I can safely say this: Unless you have a “special case,” you’re going to need a special lawyer. Even if you are completely innocent of having violated your probation, you can’t afford to hire some bargain lawyer to stand next to you and mumble excuses; you need a clear, dynamic and sharp communicator to explain to the Judge how the probation officer has it all wrong. And when you actually have violated some condition of probation, which, in the real world of probation violation charges, is more often than not, it becomes imperative to convince the Judge to give you another chance. Here, you need to step up and hire a lawyer who clearly stands out from the pack. It is my intention to be direct and honest here, so let’s get to it…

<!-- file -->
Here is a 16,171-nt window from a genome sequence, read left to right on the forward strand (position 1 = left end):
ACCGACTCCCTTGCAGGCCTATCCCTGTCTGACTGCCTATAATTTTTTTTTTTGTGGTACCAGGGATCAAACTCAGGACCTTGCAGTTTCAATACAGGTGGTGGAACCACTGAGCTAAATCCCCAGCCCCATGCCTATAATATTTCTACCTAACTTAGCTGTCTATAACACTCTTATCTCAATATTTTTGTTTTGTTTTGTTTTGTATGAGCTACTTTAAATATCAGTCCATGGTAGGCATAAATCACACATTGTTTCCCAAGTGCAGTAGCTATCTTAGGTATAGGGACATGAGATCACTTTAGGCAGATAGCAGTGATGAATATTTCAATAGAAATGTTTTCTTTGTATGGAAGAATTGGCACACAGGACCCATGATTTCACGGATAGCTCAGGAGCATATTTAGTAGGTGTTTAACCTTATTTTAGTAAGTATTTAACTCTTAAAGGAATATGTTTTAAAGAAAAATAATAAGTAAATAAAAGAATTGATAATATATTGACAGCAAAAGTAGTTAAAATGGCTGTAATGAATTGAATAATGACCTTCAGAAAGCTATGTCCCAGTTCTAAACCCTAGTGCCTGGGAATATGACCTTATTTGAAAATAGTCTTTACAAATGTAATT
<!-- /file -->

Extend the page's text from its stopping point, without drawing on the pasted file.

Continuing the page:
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1. Driver’s License Restoration and DUI cases share the same “DNA”

In the first article from this week, I examined the overlapping roles of being a Michigan DUI lawyer and a Michigan driver’s license restoration/clearance lawyer. I noted that day-to-day experience in the courts of the Greater-Detroit area handling DUI cases is helpful in my role as a license appeal lawyer, when I appear before the Michigan Secretary of State’s Driver Assessment and Appeal Division (DAAD) hearing officers. While it’s pretty much true that everyone has a general understanding that a DUI carries certain license sanctions, particularly in a case beyond a person’s 1st offense, or where there is a “troubled” driving record, knowing the finer points of the administrative sanction imposed by the Secretary of State, beyond those that are part of the criminal law, is very helpful, and can sometimes impact the strategy I employ to avoid certain consequences for my client. Likewise, in-depth knowledge of DUI cases is equally helpful in winning back driver’s licenses. Here are some of the more important points from the license restoration/DUI article: